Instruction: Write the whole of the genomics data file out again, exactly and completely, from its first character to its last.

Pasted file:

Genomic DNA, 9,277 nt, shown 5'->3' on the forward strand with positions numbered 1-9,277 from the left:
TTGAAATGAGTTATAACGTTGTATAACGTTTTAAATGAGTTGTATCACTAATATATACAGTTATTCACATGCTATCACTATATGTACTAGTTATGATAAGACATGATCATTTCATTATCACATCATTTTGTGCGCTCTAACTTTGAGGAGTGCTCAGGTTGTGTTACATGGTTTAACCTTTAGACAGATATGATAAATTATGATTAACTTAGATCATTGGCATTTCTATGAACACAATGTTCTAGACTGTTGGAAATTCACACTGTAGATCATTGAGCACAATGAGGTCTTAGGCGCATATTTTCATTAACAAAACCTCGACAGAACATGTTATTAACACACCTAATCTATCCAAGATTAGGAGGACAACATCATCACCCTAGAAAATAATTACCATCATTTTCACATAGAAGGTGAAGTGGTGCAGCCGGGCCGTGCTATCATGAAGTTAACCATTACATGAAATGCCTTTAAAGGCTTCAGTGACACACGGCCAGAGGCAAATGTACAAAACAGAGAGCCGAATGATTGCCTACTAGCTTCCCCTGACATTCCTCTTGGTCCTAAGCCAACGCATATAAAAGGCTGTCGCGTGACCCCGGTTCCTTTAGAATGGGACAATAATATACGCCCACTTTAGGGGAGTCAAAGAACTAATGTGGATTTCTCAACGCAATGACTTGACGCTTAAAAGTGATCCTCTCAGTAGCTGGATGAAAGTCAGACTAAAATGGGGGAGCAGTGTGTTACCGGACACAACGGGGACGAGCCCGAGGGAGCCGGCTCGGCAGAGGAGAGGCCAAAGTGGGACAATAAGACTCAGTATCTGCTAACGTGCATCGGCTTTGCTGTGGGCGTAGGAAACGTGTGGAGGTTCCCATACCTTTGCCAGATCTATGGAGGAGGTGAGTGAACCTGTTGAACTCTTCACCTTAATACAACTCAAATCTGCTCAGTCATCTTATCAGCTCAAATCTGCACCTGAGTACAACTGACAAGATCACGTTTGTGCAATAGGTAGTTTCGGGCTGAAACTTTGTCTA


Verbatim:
Genomic DNA, 9,277 nt, shown 5'->3' on the forward strand with positions numbered 1-9,277 from the left:
TTGAAATGAGTTATAACGTTGTATAACGTTTTAAATGAGTTGTATCACTAATATATACAGTTATTCACATGCTATCACTATATGTACTAGTTATGATAAGACATGATCATTTCATTATCACATCATTTTGTGCGCTCTAACTTTGAGGAGTGCTCAGGTTGTGTTACATGGTTTAACCTTTAGACAGATATGATAAATTATGATTAACTTAGATCATTGGCATTTCTATGAACACAATGTTCTAGACTGTTGGAAATTCACACTGTAGATCATTGAGCACAATGAGGTCTTAGGCGCATATTTTCATTAACAAAACCTCGACAGAACATGTTATTAACACACCTAATCTATCCAAGATTAGGAGGACAACATCATCACCCTAGAAAATAATTACCATCATTTTCACATAGAAGGTGAAGTGGTGCAGCCGGGCCGTGCTATCATGAAGTTAACCATTACATGAAATGCCTTTAAAGGCTTCAGTGACACACGGCCAGAGGCAAATGTACAAAACAGAGAGCCGAATGATTGCCTACTAGCTTCCCCTGACATTCCTCTTGGTCCTAAGCCAACGCATATAAAAGGCTGTCGCGTGACCCCGGTTCCTTTAGAATGGGACAATAATATACGCCCACTTTAGGGGAGTCAAAGAACTAATGTGGATTTCTCAACGCAATGACTTGACGCTTAAAAGTGATCCTCTCAGTAGCTGGATGAAAGTCAGACTAAAATGGGGGAGCAGTGTGTTACCGGACACAACGGGGACGAGCCCGAGGGAGCCGGCTCGGCAGAGGAGAGGCCAAAGTGGGACAATAAGACTCAGTATCTGCTAACGTGCATCGGCTTTGCTGTGGGCGTAGGAAACGTGTGGAGGTTCCCATACCTTTGCCAGATCTATGGAGGAGGTGAGTGAACCTGTTGAACTCTTCACCTTAATACAACTCAAATCTGCTCAGTCATCTTATCAGCTCAAATCTGCACCTGAGTACAACTGACAAGATCACGTTTGTGCAATAGGTAGTTTCGGGCTGAAACTTTGTCTA